Journal of Fluid Mechanics


Analogy between velocity and scalar fields in a turbulent channel flow


a1 Discipline of Mechanical Engineering, University of Newcastle, NSW 2308, Australia

a2 Japan Aerospace Exploration Agency, Tokyo 182-8522, Japan

a3 Department of Mechanical Engineering, Tokyo University of Science, Chiba 278-8510, Japan


The relationship between the fluctuating velocity vector and the temperature fluctuation has been examined using direct numerical simulation databases of a turbulent channel flow with passive scalar transport using a constant time-averaged heat flux at each wall for h+ = 180, 395, 640 and 1020 (where h is the channel half-width with the superscript denoting normalization by wall variables) at Prandtl number Pr=0.71. The analogy between spectra corresponding to the kinetic energy and scalar variance is reasonable in both inner and outer regions irrespective of whether the spectra are plotted in terms of kx or kz, the wavenumbers in the streamwise and spanwise directions respectively. Whereas all three velocity fluctuations contribute to the energy spectrum when kx is used, the longitudinal velocity fluctuation is the major contributor when kz is used. The quality of the analogy in the spectral domain is confirmed by visualizations in physical space and reflects differences between spatial organizations in the velocity and scalar fields. The similarity between the spectra corresponding to the enstrophy and scalar dissipation rate is not as good as that between the kinetic energy and scalar variance, emphasizing the prominence of the scalar sheets as the centre of the channel is approached. The ratio R between the characteristic time scales of the velocity and scalar fluctuations is approximately constant over a major part of the channel and independent of h+, when the latter is sufficiently large. This constancy, which is not observed in quantities such as the turbulent Prandtl number, follows from the spectral similarities discussed in this paper and has implications for turbulent heat transport models.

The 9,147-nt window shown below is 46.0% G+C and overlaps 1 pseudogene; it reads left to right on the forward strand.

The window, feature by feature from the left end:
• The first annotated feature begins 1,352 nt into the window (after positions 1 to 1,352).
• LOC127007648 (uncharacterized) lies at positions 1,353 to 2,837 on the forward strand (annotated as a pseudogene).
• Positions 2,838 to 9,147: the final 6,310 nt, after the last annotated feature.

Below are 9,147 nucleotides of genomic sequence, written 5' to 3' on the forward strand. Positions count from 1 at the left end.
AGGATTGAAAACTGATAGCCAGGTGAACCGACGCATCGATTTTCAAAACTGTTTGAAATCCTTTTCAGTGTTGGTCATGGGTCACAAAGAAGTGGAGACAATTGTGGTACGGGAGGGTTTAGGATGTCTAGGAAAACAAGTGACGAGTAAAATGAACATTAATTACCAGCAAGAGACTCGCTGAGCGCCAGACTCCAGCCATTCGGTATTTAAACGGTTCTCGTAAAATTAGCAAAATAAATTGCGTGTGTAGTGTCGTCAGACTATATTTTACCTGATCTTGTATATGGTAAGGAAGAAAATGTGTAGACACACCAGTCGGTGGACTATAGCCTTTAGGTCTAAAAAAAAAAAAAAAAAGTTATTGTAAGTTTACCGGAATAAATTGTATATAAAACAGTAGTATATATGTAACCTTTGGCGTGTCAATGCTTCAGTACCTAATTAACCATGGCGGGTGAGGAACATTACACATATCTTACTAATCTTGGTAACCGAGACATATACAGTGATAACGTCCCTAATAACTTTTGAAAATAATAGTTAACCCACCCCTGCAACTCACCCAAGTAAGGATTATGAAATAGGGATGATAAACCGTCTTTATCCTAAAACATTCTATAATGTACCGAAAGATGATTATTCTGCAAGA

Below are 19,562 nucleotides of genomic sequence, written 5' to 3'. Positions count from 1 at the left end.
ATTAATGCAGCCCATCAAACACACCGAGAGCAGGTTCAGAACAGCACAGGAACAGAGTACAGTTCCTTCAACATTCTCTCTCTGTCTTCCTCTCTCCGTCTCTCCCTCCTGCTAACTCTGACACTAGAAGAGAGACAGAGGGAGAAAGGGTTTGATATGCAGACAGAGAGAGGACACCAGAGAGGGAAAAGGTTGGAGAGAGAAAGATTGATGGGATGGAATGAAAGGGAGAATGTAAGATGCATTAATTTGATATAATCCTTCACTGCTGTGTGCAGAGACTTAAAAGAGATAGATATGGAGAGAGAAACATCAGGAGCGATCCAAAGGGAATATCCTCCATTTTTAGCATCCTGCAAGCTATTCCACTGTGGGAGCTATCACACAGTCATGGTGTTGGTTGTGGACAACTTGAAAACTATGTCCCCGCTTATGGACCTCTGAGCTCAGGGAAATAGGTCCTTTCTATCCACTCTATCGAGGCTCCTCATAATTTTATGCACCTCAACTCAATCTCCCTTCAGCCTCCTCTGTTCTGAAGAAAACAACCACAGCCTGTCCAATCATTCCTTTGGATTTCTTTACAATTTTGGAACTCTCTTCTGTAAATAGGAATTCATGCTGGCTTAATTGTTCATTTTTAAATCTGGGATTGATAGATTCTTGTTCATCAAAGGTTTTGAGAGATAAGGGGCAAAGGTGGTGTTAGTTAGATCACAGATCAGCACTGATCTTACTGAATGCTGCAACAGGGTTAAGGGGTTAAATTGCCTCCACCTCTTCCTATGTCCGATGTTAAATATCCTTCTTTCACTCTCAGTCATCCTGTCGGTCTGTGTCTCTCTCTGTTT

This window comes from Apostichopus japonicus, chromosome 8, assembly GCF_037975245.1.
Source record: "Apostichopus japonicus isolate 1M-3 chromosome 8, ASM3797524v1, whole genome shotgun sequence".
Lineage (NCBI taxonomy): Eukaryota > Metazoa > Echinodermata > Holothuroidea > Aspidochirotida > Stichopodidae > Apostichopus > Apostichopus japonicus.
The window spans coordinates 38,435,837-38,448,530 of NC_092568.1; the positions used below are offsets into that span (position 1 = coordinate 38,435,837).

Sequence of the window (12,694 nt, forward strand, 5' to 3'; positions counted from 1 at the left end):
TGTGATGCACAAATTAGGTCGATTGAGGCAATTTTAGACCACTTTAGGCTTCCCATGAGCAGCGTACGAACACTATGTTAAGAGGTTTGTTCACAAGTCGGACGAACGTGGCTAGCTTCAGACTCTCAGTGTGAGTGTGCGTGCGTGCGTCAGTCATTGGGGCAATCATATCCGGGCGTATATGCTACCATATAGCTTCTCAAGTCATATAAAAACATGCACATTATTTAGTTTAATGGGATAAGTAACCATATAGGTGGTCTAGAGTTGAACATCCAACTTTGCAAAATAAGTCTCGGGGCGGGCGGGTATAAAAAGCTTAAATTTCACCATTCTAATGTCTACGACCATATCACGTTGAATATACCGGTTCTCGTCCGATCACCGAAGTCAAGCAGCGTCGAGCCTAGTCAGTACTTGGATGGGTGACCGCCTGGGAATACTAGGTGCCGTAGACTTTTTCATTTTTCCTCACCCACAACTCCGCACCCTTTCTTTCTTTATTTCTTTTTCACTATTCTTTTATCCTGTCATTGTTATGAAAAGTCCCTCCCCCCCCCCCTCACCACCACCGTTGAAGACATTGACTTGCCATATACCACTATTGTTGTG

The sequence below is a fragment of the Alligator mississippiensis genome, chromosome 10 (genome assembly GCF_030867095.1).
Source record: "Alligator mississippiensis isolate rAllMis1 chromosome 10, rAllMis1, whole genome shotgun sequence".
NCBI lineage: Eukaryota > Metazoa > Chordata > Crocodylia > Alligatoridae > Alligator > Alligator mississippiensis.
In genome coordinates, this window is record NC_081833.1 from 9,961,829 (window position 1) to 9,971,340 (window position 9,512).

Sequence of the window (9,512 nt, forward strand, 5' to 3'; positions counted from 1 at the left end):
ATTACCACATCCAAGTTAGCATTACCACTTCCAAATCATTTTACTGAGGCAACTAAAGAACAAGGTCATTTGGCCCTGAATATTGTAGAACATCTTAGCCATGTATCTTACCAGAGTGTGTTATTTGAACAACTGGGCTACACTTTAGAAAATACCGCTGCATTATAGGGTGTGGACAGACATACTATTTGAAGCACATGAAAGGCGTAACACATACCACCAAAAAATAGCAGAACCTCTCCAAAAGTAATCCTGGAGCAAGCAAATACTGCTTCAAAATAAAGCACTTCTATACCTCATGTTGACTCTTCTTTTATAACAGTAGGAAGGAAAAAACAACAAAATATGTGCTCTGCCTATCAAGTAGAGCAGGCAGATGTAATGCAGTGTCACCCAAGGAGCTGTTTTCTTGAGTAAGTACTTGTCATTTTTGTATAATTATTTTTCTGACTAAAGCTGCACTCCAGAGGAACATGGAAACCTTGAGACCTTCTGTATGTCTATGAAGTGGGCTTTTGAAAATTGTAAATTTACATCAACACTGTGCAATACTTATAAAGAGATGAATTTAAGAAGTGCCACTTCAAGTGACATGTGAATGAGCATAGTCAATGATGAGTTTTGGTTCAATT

(Received August 31 2008)

(Revised January 18 2009)


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